This too was an anomaly because the project was not under his ministry and ministers are not allowed to sign MOUs on the government’s behalf without cabinet approval.
The Attorney General’s office, which is supposed to scrutinise such legal documents, also did not see the MOU. It is not clear who Tšolo had consulted before signing.

But those internal procedures did not matter to Frazer Solar and KfW, who quickly moved to turn that non-binding MOU into a concrete agreement. After all, the MOU stated that Frazer Solar and Tšolo were going to get the government’s approval for the project in March 2018 following a final proposal Frazer was to submit three months earlier (January 2018).
Based on the MOU and Tšolo’s invitation in October, KfW wrote to Majoro in December 2017 expressing interest to fund the project. And as if to seal the deal, Frazer organised a workshop where he sold the project to several government officials.

By March 2018, KfW was piling pressure on Majoro to approve their funding proposal.
But when Majoro supposedly ignored their letters, the company turned back to Tšolo with a letter reiterating its intention to fund the project.
Despite lacking the authority to discuss such matters, Tšolo obliged and requested KfW to provide a breakdown of the interest rates, duration of the loan and guarantees. KfW responded with another letter, giving the details as Tšolo requested.

Tšolo continued on this unprocedural path in August 2018 when he told Frazer, in a letter, that the government had agreed to proceed with the project. He is alleged to have told Frazer to prepare the loan and export contracts for signing. He also said the project will be included in the budget but the government would not sign the contract until it had received the financial offer from KfW through the Development Bank of Southern Africa (DBSA).

The letter however had a curious caveat which could indicate he wanted to keep the deal in the Prime Minister’s Office. The Arbitrator’s report says Tšolo’s letter “expressly” indicated that the Prime Minister’s Office will be the primary point of contact to ensure “effective and efficient communication between the parties”.

This too was incorrect because only the Ministry of Finance has the authority to discuss the government’s financial contracts. Seven days after that letter Frazer met Tšolo and Thabane to discuss the project. It was soon after that meeting that Frazer handed the draft agreement to Tšolo who allegedly suggested minor changes and signed it on September 24, 2018.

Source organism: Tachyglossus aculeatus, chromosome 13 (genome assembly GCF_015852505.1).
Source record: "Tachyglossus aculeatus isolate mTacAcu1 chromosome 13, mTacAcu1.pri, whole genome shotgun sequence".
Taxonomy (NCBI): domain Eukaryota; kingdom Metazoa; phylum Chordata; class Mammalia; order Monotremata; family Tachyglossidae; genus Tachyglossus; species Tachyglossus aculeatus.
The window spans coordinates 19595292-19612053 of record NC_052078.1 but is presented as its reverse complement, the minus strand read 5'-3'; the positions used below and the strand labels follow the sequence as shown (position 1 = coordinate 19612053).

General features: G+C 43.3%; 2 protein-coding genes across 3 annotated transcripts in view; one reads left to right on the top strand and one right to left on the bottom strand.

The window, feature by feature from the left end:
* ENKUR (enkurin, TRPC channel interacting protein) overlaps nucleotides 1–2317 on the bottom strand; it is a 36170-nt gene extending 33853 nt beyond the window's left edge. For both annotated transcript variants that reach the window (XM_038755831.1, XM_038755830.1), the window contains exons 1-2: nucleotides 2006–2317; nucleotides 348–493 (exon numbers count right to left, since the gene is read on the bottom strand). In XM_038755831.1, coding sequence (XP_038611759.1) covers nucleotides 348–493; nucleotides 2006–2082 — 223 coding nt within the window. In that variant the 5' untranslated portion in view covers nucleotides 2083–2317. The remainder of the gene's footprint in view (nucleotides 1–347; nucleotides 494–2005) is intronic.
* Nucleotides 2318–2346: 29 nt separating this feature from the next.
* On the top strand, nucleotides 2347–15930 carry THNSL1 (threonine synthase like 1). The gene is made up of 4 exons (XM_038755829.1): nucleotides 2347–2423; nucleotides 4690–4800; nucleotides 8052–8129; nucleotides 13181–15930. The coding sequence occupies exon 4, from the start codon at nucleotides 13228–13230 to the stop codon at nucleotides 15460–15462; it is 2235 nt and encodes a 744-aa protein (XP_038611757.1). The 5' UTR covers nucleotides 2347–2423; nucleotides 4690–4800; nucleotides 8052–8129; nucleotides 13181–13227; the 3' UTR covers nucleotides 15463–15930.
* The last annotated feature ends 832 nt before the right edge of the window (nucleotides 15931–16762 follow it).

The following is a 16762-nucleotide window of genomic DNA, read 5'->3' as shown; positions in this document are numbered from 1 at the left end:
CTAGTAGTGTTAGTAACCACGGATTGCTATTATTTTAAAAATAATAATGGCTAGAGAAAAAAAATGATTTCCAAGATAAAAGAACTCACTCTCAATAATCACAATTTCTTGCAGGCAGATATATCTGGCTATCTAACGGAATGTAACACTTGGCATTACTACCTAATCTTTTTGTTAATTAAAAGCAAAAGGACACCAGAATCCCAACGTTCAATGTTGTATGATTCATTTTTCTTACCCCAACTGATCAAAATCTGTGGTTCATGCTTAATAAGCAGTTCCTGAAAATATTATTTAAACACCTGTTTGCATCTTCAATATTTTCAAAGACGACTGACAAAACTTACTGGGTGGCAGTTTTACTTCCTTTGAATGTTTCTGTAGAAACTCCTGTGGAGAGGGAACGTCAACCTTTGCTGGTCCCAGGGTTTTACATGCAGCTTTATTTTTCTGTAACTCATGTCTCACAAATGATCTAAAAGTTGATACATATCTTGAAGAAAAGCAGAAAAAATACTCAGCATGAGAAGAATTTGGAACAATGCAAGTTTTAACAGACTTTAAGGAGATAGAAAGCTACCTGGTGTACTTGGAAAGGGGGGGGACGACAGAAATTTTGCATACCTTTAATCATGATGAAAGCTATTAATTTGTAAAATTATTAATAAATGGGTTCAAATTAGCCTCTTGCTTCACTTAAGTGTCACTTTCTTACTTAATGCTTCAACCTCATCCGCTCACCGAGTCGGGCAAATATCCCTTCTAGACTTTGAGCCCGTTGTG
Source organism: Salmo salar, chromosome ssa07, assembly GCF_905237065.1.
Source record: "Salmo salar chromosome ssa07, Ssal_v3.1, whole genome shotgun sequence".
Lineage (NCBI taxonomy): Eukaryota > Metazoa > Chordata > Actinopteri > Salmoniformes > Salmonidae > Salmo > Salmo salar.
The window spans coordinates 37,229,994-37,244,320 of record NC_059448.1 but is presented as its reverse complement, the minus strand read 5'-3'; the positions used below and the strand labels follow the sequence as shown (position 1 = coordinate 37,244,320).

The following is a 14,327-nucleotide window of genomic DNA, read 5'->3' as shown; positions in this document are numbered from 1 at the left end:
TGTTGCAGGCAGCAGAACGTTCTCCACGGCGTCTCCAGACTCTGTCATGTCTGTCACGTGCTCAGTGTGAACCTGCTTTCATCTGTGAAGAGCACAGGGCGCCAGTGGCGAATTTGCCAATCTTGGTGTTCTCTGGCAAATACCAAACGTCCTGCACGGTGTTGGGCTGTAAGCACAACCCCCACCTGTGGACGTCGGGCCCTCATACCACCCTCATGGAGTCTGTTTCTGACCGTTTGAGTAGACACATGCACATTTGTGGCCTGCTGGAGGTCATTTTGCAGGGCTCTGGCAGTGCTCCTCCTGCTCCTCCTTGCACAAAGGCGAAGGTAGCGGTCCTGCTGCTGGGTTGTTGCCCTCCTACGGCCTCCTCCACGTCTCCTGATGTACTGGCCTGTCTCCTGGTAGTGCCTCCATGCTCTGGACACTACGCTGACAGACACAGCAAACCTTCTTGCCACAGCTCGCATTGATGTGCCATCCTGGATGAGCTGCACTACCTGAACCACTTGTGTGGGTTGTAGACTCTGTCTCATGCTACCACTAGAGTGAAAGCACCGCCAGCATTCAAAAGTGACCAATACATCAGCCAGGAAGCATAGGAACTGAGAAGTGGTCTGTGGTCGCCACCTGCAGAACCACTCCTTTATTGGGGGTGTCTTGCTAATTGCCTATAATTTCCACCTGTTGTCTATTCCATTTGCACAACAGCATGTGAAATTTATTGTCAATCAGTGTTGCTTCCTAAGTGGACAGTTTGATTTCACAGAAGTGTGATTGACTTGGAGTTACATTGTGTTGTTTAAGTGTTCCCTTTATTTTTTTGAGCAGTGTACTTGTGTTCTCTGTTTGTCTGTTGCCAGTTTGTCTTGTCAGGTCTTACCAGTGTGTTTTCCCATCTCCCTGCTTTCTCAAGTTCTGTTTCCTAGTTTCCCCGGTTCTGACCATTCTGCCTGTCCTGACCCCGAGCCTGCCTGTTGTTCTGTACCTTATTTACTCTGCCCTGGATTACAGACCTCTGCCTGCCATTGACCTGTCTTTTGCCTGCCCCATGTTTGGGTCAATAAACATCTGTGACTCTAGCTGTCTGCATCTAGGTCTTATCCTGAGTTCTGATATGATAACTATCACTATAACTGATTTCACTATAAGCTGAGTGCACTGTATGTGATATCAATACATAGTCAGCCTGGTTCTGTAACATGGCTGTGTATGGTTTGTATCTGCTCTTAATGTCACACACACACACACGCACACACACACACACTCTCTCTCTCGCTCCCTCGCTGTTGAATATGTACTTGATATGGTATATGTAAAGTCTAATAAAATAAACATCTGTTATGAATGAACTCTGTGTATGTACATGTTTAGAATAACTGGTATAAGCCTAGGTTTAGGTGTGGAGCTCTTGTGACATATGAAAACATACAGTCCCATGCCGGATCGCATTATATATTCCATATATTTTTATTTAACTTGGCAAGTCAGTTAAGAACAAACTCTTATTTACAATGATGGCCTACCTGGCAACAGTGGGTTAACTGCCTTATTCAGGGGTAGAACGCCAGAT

“According to Frazer, Minister Tšolo informed him that the financial agreement with the financiers would be signed by the Government of Lesotho through the Ministry of Finance,” says the arbitrator’s report.
A few things are worth pointing out here. The first is that Tšolo was committing the government and the country, by extension, to a M1.6 billion contract that would be financed through a 10-year loan facility.

This was at a time when the government was pleading poverty and Majoro had warned of the ballooning debt.
Second, this was a deal borne out of an unsolicited proposal that had not been scrutinised by the Ministry of Energy.
Third, Tšolo did not have the authority to sign the contract or discuss the financing agreement. He did not have the cabinet’s approval and the Ministry of Energy was not informed about the deal. Even if the Ministry of Energy had been informed, it was not Tšolo’s role to sign the contract.

The correct procedure would have been for Frazer to approach the Ministry of Energy which would then conduct a feasibility study, a needs analysis and the financing model. The ministry would then submit its analysis to the Ministry of Development Planning for further scrutiny by the Public Sector Investment Appraisal Committee.

The next stage is for the two ministries to involve the Ministry of Finance before submitting the project to the Cabinet for approval. The cabinet would then approve the project and instruct the Ministry of Finance to start the negotiations on both the contract and the financial agreement.
Several sources told thepost that all this did not happen. The Arbitrator’s report also doesn’t indicate that this procedure was followed.

Tšolo himself narrates this procedure to prove that there was no way he could have signed the agreement without following it.
“I know the procedure, that is why I am saying I never signed any contract with that man and his company,” he says.
“Anyone who claims to the contrary should show me where I signed the contract. I want to see my signature.”
It is because of the lack of procedure that Majoro rejected KfW’s updated financial offer.

Three weeks after the contract was signed Frazer asked Majoro why the financial agreement was delayed. Majoro’s answer was to repeat the correct process that should have been followed. He told Frazer that the contract should have been led by the Ministry of Energy and approved by the cabinet.

Without Majoro’s signature on the financial agreement, the deal was now hanging by a thread.
The arbitrator’s report says Tšolo and Thabane did not understand why Majoro was refusing to sign off the deal because the government supported the project.

During the hearing, Frazer told the arbitrator he suspected Majoro stalled his project because he supported a similar project by China’s Exim Bank for M1.4 billion.
In November 2019 Harvest FM ran a programme where the project’s delay was discussed.

That programme would lead Frazer to leave the country in a huff after he allegedly received death threats and had been informed by colleagues that it was no longer safe for him to remain in the country.
The arbitrator says while Tšolo and Thabane wanted the project to proceed, Majoro “obstructed its implementation by refusing to conclude the relevant Finance Agreement despite the offer of financing communicated to him by KfW”.

In March 2019 Frazer Solar’s lawyers sent a letter of demand to Tšolo and the Prime Minister’s office, citing several breaches to the contract. The office acknowledged receiving the letter but did not respond.
The deal had unravelled and legal proceedings were about to start.

Staff Reporter